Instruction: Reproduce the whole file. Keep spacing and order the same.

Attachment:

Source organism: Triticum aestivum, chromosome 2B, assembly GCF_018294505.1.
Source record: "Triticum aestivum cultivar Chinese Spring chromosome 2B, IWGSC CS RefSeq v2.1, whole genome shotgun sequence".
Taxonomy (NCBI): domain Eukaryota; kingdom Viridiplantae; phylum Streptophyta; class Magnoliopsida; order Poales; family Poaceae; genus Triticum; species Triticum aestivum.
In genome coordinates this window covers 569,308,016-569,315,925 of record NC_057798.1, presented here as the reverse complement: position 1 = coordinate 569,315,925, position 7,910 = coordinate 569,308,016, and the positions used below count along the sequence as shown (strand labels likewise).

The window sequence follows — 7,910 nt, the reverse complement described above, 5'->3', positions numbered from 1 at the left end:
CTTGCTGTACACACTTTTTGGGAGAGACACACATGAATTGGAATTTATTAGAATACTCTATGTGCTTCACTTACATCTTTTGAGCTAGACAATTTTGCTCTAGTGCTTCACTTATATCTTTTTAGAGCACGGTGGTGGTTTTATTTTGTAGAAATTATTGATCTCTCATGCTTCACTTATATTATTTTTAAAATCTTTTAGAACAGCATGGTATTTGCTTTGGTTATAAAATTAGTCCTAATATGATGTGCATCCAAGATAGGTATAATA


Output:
Source organism: Triticum aestivum, chromosome 2B, assembly GCF_018294505.1.
Source record: "Triticum aestivum cultivar Chinese Spring chromosome 2B, IWGSC CS RefSeq v2.1, whole genome shotgun sequence".
Taxonomy (NCBI): domain Eukaryota; kingdom Viridiplantae; phylum Streptophyta; class Magnoliopsida; order Poales; family Poaceae; genus Triticum; species Triticum aestivum.
In genome coordinates this window covers 569,308,016-569,315,925 of record NC_057798.1, presented here as the reverse complement: position 1 = coordinate 569,315,925, position 7,910 = coordinate 569,308,016, and the positions used below count along the sequence as shown (strand labels likewise).

The window sequence follows — 7,910 nt, the reverse complement described above, 5'->3', positions numbered from 1 at the left end:
CTTGCTGTACACACTTTTTGGGAGAGACACACATGAATTGGAATTTATTAGAATACTCTATGTGCTTCACTTACATCTTTTGAGCTAGACAATTTTGCTCTAGTGCTTCACTTATATCTTTTTAGAGCACGGTGGTGGTTTTATTTTGTAGAAATTATTGATCTCTCATGCTTCACTTATATTATTTTTAAAATCTTTTAGAACAGCATGGTATTTGCTTTGGTTATAAAATTAGTCCTAATATGATGTGCATCCAAGATAGGTATAATA